In the past few years, iTunes has left its origins in the iLife suite far behind to become one of Apple’s flagship applications. Apple now distributes the program for Windows as well as the Mac, due to the fact that it’s the gateway to the iTunes Store, as well as the home base for iPods and the iPhone alike. Version 7.4.1 adds several new features, the most prominent among them support for creating ringtones for your iPhone.
With this ringtone, I thee wed
Feeling Marimba’ed out? If you’ve had the iPhone for any length of time, it’s likely that you’ve quickly exhausted the excitement of its included twenty-five ringtones. While the phone lets you assign custom ringtones to your contacts, it’s all too easy to quickly use up what Apple gives you. But with the release of iTunes 7.4.1, Apple’s added the ability to transform songs bought from the iTunes Store into iPhone ringtones. As we’ve come to expect from Apple, the process is simple and smooth, but it’s not without its share of byzantine limitations.
Creating ringtones is easy enough. The first thing you’ll need to do is display the Ringtone column in your iTunes library if it’s not already being shown. You can do this either by control-clicking on the column headers and selecting the Ringtone option, or by choosing View: View Options and checking off Ringtone. When you do this, Apple will offer to scan your library and mark tracks that are eligible to be made into ringtones with a small gray bell icon. Like any other column, you can drag the Ringtone column anywhere you like and sort the tracks in your library by whether or not you can make ringtones out of them.
Making a ringtone from an existing purchased song is a breeze. Simply click on the bell icon, or choose Create Ringtone from the Store menu. The first time you do this, you’ll be prompted to login to your iTunes account and reread and accept iTunes’s Terms of Service. Once you’ve done that, the bottom of the main window will slide up to reveal the ringtone editor.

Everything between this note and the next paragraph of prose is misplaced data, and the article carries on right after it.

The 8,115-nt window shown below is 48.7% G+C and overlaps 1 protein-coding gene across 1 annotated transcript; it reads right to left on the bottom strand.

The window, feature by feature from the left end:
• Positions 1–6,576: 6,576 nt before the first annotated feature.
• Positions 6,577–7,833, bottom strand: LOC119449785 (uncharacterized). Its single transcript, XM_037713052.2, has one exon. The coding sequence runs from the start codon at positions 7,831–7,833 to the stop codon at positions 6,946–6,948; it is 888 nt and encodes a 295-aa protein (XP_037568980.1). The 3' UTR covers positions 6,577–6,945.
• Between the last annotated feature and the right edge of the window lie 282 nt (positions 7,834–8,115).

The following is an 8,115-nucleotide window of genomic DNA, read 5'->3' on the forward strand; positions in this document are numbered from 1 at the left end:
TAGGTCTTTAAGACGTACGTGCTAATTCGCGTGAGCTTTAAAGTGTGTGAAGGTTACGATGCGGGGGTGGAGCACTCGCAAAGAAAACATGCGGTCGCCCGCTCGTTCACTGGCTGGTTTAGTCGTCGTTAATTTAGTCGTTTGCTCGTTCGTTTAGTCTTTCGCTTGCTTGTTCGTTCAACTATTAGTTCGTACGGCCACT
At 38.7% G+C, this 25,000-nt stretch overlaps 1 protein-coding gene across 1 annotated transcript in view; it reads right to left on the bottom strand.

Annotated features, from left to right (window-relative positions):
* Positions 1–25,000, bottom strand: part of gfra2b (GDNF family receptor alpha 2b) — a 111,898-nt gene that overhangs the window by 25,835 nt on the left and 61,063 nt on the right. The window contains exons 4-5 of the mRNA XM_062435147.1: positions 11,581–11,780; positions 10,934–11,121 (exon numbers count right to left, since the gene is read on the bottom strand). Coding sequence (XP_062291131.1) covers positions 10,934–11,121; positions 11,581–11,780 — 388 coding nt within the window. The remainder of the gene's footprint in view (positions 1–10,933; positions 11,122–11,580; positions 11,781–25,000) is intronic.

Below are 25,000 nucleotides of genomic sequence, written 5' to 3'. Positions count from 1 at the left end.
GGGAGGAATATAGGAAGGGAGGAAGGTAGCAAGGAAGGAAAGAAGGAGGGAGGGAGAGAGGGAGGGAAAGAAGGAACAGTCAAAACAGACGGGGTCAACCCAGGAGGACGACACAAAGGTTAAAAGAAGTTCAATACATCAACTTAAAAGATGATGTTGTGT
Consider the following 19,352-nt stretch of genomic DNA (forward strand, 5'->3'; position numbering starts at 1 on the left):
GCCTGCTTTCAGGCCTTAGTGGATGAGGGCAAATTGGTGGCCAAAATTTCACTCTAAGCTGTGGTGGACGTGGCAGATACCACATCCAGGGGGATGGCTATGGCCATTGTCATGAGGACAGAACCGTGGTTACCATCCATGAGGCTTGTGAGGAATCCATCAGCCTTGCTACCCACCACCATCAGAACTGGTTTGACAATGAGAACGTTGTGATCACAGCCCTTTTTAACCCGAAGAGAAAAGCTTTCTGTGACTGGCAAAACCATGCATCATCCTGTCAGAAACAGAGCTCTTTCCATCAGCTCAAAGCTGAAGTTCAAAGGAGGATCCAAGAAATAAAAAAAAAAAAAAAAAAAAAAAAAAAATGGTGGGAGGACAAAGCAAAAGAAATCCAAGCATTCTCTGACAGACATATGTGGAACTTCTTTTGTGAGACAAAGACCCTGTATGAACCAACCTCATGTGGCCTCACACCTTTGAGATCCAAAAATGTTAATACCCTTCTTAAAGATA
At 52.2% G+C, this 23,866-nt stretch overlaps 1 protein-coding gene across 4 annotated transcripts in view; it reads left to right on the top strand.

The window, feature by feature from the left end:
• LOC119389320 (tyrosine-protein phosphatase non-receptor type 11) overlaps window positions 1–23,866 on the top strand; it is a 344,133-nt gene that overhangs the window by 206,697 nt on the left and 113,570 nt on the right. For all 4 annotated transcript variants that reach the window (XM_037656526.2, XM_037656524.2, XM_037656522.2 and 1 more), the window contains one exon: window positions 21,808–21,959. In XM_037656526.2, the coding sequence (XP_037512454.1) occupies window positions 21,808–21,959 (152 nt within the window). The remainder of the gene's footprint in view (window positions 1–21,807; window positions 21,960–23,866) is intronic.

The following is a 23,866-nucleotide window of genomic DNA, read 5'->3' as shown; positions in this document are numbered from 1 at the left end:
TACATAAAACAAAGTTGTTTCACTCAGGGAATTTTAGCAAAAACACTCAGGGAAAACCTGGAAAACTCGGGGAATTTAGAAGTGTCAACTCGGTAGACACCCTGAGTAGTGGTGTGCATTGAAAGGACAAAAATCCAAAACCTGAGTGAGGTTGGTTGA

If you’ve used GarageBand or any other music editing application, you’ll grasp the concept of the ringtone editor pretty quickly. There’s a waveform of the song you’re editing and a blue selection “window” that shows the portion of the song that will be turned into the ringtone. The window’s resizeable, allowing you to choose anywhere from 3 to 30 seconds worth of music, and you can drag it anywhere within the song. At the beginning and end of the selection are checkboxes that let you control whether you want the ringtone to fade in, fade out, both, or neither. The editor doesn’t let you choose the speed of the fade, though, so you’re limited to a simple yes or no.
At the bottom of the ringtone editor, you’ll find a drop down menu that lets you choose how much silence there should be before the ringtone loops, ranging from 0.5 seconds to 5 seconds. Keep in mind that this gap of silence is actually part of the ringtone itself; it’s inserted at the end of the ringtone file that will be generated. You can listen to your ringtone at any time by hitting the Preview button; iTunes will continue to loop it, complete with the selected gap, until you hit Stop.
Once you’re happy with the ringtone, you can hit the Buy button in the editor pane to purchase it. iTunes will warn you if you haven’t listened to the edited audio and prompt you to confirm your purchase. I did experience some errors when trying to purchase ringtones created from songs that I already owned, but purchasing new songs and creating ringtones from them worked fine.
After you enter your login information to verify the purchase, the ringtone file will be automatically generated by iTunes; you’ll find it in the Ringtones item under Library in iTunes’s source pane. You may need to update your iTunes authorization when you go to play a ringtone for the first time, but this won’t change the number of computers authorized to play songs.
It’s worth noting that ringtones, once made, cannot be edited or altered. Once you’ve bought a ringtone, it exists as its own separate song file. If you decide that you like a different part of the song better, you can certainly go back and create a ringtone of that section, but you’ll need to pay another ninety-nine cents for the privilege.
That syncing feeling
Once you’ve made a ringtone, getting it onto your iPhone is just as easy as you’d expect. A new Ringtones tab is added to the iPhone’s settings in iTunes, and it gives you the option of selecting all ringtones or only specific ones. Hitting the Apply button will transfer the selected ringtones to your iPhone, and you’re all set.